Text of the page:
“What can I help you, my friend?” – I ask.

“I’m not your friend.” – she grunts – “I saw you, driving to Lostleneck Mountains. You were on the highway.”

“What? No, you must have mistaken me with someone else.” – I say with relief – “I’ve never been there before. I’m not a very good driver, I admit, so I never drive so far.”

“You should never drive far. You’re a terrible driver!”

At this point it’s kinda frustrating. Who is she to talk like that? But I try to calm myself and be gentle:

“OK, so I’m not who you’re looking for. I guess that’s enough for our talk, isn’t it?”

“I’m not done yet!” – she is now talking in a high-pitch voice that really scares me. “You were there, just driving to Lostleneck Mountains. Everyone told you not to, but oh no, you have to prove them that you can, don’t you? So you just packed a car and drove off to the Mountains. But you were stupid enough to barely check the safe route, and even the weather! You couldn’t expect Sundays to be pouring with rain, could you? Am I right, huh?”

I just can’t stand the insane woman anymore. I stand up and look right into her eyes:

“I don’t understand a word you’re saying, young lady. I told you, I’m not the one you’re looking for. I’ve never been to that Lostleneck Mountains, and have no interest in that thing whatsoever. Please leave now, or I’ll have to call the waiter.”

“No, I have to tell you this. I know you’re that person. I know right now you’re driving off that road, and you drank last night. I know that! You have no idea how dangerous it would be to drive at that suicide speed! Oh no, that’s not suicide! That’s murder speed! Am I right, huh? Am I right? Now look right into my eyes, and wake the f*ck up!” – She is pinning her face onto mine, and then suddenly she grabs my coffee cup and throws it right into my face.

“What the hell are you doing?” – I shout out loud. But no one, not a single person in the café shows any sign of hearing that. They’re just staying still on their seats, talking like nothing has happened. I call the waiter. He turns around, and gives me that look: the look that this insane lady has been giving me this whole crazy time.

What the hell is happening here?

I look back at the woman to catch a creepy and sour grin on her face. Then she slaps me hard. Really hard. Not just one time, but multiple times. She’s losing her mind, screaming while slapping me:

“Wake up, you idiot. Give me back my life!”


Then all of a sudden, I fall into a spiral. Everything in front of my eyes, the coffee, the woman, the waiters and other customers, is just falling into that spiral like a giant grinding machine. Everything goes so blurry. It’s raining, and raining hard. It’s not the café anymore. It’s the road. Now I can hear the sound of rain beating hard onto my car windows. It’s really dark because of the thick clouds on the sky, and things are blurry because I’m driving so fast. The road is slippery, which just makes things a hundred times worse, especially for a bad and inexperienced driver like me. “Didn’t I just fall asleep behind the wheels?” – I panick. Then I look up. A small yellow point is floating far in front of me, on the street. What is that? I’m approaching ahead really fast, and I’m out of control.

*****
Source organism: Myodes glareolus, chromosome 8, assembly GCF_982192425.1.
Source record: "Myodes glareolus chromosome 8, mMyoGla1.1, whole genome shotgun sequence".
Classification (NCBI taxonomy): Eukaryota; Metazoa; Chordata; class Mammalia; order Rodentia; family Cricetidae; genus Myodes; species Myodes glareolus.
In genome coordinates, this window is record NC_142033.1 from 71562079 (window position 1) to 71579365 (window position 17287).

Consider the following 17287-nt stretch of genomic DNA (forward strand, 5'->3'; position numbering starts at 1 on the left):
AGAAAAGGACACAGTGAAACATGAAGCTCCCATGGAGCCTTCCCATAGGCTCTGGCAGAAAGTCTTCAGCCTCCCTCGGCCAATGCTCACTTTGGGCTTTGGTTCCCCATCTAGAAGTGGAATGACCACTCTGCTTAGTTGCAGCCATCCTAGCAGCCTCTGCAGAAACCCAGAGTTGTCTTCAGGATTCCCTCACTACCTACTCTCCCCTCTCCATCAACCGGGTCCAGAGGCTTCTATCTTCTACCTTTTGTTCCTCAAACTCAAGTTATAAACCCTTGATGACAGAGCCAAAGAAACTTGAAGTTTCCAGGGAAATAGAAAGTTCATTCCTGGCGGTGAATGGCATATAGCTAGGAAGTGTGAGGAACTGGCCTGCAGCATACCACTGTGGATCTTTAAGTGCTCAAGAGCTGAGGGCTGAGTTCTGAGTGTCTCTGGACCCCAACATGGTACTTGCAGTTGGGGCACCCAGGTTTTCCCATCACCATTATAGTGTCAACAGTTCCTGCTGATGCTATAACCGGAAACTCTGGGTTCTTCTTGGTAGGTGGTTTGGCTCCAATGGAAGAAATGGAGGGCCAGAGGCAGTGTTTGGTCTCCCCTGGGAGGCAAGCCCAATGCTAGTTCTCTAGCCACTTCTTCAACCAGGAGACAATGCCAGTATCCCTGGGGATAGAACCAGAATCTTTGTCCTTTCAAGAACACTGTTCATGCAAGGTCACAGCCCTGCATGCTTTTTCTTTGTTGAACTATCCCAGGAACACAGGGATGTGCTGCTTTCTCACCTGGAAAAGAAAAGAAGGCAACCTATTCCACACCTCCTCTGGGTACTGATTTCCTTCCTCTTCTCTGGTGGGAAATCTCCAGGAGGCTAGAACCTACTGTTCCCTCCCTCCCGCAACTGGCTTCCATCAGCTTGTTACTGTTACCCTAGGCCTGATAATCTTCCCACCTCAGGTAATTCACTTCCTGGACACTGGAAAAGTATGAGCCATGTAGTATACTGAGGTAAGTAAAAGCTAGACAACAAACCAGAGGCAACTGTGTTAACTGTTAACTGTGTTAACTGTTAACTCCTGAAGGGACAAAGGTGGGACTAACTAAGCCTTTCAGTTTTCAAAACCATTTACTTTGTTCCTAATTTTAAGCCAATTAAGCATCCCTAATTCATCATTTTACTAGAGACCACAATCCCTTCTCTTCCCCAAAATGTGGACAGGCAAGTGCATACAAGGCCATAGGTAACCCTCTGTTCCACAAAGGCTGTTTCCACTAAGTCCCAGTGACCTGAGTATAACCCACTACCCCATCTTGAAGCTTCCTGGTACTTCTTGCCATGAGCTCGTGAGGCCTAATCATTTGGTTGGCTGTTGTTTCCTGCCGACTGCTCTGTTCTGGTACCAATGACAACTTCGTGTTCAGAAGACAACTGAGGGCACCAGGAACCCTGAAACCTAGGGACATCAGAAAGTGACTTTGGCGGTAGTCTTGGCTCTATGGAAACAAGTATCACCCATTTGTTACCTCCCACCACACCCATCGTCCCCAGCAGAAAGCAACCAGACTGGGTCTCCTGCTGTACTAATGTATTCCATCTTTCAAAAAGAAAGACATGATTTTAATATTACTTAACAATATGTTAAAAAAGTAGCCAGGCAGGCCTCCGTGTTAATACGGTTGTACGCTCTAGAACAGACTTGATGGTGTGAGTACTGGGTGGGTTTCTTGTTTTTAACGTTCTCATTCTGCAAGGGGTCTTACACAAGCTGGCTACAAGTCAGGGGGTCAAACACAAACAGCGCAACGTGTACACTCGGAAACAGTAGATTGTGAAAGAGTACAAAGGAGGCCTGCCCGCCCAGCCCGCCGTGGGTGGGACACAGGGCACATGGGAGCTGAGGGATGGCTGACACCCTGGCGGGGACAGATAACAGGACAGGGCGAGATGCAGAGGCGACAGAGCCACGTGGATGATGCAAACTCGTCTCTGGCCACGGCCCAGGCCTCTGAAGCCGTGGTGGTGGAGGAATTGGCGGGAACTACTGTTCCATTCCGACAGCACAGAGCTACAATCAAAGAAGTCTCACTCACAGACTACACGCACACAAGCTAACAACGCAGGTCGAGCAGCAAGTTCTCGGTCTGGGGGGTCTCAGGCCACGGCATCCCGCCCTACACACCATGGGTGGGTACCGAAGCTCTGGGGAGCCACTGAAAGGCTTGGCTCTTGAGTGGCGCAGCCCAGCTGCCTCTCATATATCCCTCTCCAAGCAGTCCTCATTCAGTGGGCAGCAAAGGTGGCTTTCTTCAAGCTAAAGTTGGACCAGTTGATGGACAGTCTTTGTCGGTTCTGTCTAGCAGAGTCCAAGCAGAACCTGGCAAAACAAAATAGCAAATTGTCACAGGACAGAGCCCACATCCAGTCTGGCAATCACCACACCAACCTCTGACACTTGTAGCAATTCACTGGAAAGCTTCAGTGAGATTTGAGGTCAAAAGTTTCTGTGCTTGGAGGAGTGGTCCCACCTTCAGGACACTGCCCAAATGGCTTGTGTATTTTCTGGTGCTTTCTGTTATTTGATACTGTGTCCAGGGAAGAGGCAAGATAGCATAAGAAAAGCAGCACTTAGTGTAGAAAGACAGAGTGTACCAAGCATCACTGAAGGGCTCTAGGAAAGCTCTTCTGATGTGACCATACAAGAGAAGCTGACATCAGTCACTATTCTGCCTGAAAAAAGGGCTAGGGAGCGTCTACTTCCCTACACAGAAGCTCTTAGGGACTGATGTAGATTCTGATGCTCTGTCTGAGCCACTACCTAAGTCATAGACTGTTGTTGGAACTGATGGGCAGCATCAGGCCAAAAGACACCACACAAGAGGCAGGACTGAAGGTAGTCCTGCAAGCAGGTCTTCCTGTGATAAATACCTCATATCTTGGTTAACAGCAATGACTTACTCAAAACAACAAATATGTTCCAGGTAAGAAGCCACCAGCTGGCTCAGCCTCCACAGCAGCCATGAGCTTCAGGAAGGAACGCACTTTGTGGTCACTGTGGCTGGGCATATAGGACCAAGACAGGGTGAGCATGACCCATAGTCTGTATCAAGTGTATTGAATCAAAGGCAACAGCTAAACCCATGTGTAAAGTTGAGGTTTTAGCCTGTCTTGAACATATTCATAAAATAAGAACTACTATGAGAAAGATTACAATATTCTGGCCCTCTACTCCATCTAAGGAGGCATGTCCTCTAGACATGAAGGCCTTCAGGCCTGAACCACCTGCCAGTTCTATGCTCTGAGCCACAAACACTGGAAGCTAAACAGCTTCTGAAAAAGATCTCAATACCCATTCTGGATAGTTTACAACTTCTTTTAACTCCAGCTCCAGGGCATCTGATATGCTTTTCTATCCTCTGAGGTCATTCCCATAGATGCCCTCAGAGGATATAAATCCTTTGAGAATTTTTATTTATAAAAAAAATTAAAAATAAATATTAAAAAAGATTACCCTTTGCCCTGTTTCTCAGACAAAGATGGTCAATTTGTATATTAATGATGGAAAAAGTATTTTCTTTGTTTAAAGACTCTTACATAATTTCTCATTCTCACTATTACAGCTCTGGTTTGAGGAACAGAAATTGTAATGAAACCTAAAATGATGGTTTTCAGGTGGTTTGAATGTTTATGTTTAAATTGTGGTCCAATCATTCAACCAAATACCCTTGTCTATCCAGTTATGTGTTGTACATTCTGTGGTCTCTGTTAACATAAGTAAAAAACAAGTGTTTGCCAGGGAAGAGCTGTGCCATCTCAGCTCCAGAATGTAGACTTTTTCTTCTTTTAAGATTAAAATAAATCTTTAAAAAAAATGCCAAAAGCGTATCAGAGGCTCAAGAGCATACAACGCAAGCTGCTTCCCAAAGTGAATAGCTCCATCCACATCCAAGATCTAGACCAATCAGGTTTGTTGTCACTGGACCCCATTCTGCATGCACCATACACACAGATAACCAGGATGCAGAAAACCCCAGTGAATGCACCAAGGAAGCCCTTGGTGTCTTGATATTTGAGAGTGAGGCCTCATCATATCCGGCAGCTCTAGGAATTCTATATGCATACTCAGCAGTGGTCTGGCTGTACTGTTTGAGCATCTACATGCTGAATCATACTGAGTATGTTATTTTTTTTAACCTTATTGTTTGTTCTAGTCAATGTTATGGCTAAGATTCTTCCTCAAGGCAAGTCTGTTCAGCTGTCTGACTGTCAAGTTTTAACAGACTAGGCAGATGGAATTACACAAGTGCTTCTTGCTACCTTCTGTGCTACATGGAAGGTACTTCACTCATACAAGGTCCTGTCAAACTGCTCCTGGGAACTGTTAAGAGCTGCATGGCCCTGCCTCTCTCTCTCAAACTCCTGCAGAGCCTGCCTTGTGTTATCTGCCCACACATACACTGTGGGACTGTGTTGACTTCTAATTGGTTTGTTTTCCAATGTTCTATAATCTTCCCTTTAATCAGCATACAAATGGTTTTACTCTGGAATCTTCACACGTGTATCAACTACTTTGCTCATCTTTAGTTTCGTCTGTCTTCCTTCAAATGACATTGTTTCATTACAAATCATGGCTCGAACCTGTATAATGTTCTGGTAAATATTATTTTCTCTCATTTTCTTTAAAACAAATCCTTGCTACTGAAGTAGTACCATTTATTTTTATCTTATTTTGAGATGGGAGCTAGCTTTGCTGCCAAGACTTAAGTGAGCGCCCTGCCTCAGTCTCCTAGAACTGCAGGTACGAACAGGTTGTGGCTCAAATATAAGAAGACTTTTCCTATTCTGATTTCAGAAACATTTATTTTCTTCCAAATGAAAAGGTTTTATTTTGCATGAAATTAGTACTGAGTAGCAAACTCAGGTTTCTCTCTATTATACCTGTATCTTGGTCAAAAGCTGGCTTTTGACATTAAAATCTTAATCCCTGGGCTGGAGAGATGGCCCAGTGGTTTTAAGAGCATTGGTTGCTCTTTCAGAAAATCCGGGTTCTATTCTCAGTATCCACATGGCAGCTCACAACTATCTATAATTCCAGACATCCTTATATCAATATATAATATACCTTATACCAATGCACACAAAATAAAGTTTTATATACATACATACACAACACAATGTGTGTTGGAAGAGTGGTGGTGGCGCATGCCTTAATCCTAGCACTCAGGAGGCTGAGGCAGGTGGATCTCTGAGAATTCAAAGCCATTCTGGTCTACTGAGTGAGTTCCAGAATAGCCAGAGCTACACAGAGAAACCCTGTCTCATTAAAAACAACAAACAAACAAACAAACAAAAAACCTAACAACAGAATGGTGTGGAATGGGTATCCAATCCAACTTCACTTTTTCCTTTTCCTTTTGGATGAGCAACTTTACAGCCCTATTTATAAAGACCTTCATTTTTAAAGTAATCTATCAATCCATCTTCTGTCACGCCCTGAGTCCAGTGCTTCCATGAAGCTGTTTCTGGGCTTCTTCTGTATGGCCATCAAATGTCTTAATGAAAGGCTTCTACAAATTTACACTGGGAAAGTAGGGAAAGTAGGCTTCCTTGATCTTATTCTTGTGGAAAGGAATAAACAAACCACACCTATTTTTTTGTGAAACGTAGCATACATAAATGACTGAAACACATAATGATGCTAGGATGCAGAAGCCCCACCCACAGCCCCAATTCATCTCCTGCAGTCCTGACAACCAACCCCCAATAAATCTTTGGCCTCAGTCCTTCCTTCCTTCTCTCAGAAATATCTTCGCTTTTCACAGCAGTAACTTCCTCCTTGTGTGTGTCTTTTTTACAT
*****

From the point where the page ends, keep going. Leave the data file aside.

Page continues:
Oh no, it’s a woman.

She’s wearing a long yellow dress.


I can hear her scream in high-pitch voice, blending with my own scream. Then everything is falling into a spiral again.

Da Ly





How I fought my loneliness addiction in one week

This fiction is a response to Daily Post’s weekly writing challenge.

Loneliness is an interesting feeling. It’s like drug. Well, I know it would be quite inappropriate to compare loneliness to drug, but just think about it, drug and loneliness are surprisingly alike in the way they affect us: we have heard bad things about it (movies and music helps a lot in raising awareness!), we try to stay away from it by blending ourselves into crowds and trying to fit in, then boom, in the very moment of weakness, it attacks us. It hurts at first, but then gradually we are consuming it as much as it is consuming us, and we find ourselves addicted to the sting of loneliness. When it is gone, we thank God that we have survived the hard time, yet we secretly wish to “taste” it again. Welcome to the world of loneliness recovering addicts!


This is the story of how I discovered the above truth about loneliness. Before then, I’d had a weird liking towards being alone all the time. OK, not all the time, but even when I’m with friends, I would love to drop some topic onto the table, and sit there watching them talk, enjoying the pleasure of being the queen of manipulation. Then, one day I woke up; the first thing I did was reaching for my phone to check Facebook, Gmail, WordPress, Twitter, LinkedIn, you name it. Suddenly I did not see the point of doing all these stuffs. How in the world could I tell I feel connected, when at the moment I was alone in the room, hearing no human voice, yet I felt so nervous about something that might have come up if I did not check my social networks? That was ridiculous. Nothing would really happen even if I stopped using Facebook. That was just the over-communication sickness we are suffering from in this digital era.  So that morning, I decided to take a test: I would seek for loneliness, stay there, and see if the world would fall apart without me on Facebook. Or better, (well, the world clearly doesn’t need me that much) if I would fall apart without the string that connected me to the other side of my room’s wall.